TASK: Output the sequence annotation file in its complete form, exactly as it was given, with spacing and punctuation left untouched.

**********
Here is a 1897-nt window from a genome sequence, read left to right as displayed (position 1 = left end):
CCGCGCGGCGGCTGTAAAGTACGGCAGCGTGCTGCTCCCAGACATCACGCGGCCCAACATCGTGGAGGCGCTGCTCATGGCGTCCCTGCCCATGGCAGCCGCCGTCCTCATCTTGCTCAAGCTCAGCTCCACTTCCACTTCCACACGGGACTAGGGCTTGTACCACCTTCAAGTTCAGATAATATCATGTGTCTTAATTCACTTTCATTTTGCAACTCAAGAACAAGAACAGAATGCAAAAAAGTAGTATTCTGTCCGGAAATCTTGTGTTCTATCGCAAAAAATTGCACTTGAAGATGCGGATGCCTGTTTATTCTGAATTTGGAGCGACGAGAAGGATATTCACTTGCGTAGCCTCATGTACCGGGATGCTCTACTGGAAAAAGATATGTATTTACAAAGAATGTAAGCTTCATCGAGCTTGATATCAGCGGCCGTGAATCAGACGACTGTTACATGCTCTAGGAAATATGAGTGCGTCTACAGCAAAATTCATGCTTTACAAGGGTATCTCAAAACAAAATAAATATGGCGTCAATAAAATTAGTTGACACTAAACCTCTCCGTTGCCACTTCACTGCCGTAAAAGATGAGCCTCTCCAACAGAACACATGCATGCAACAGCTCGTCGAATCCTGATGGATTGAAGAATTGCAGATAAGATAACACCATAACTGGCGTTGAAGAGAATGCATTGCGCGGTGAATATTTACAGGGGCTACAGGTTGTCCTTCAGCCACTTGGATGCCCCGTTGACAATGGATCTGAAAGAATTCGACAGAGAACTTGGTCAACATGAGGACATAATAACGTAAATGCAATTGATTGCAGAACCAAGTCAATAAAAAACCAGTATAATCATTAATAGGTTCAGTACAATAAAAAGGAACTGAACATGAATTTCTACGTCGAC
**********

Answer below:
Here is a 1897-nt window from a genome sequence, read left to right as displayed (position 1 = left end):
CCGCGCGGCGGCTGTAAAGTACGGCAGCGTGCTGCTCCCAGACATCACGCGGCCCAACATCGTGGAGGCGCTGCTCATGGCGTCCCTGCCCATGGCAGCCGCCGTCCTCATCTTGCTCAAGCTCAGCTCCACTTCCACTTCCACACGGGACTAGGGCTTGTACCACCTTCAAGTTCAGATAATATCATGTGTCTTAATTCACTTTCATTTTGCAACTCAAGAACAAGAACAGAATGCAAAAAAGTAGTATTCTGTCCGGAAATCTTGTGTTCTATCGCAAAAAATTGCACTTGAAGATGCGGATGCCTGTTTATTCTGAATTTGGAGCGACGAGAAGGATATTCACTTGCGTAGCCTCATGTACCGGGATGCTCTACTGGAAAAAGATATGTATTTACAAAGAATGTAAGCTTCATCGAGCTTGATATCAGCGGCCGTGAATCAGACGACTGTTACATGCTCTAGGAAATATGAGTGCGTCTACAGCAAAATTCATGCTTTACAAGGGTATCTCAAAACAAAATAAATATGGCGTCAATAAAATTAGTTGACACTAAACCTCTCCGTTGCCACTTCACTGCCGTAAAAGATGAGCCTCTCCAACAGAACACATGCATGCAACAGCTCGTCGAATCCTGATGGATTGAAGAATTGCAGATAAGATAACACCATAACTGGCGTTGAAGAGAATGCATTGCGCGGTGAATATTTACAGGGGCTACAGGTTGTCCTTCAGCCACTTGGATGCCCCGTTGACAATGGATCTGAAAGAATTCGACAGAGAACTTGGTCAACATGAGGACATAATAACGTAAATGCAATTGATTGCAGAACCAAGTCAATAAAAAACCAGTATAATCATTAATAGGTTCAGTACAATAAAAAGGAACTGAACATGAATTTCTACGTCGAC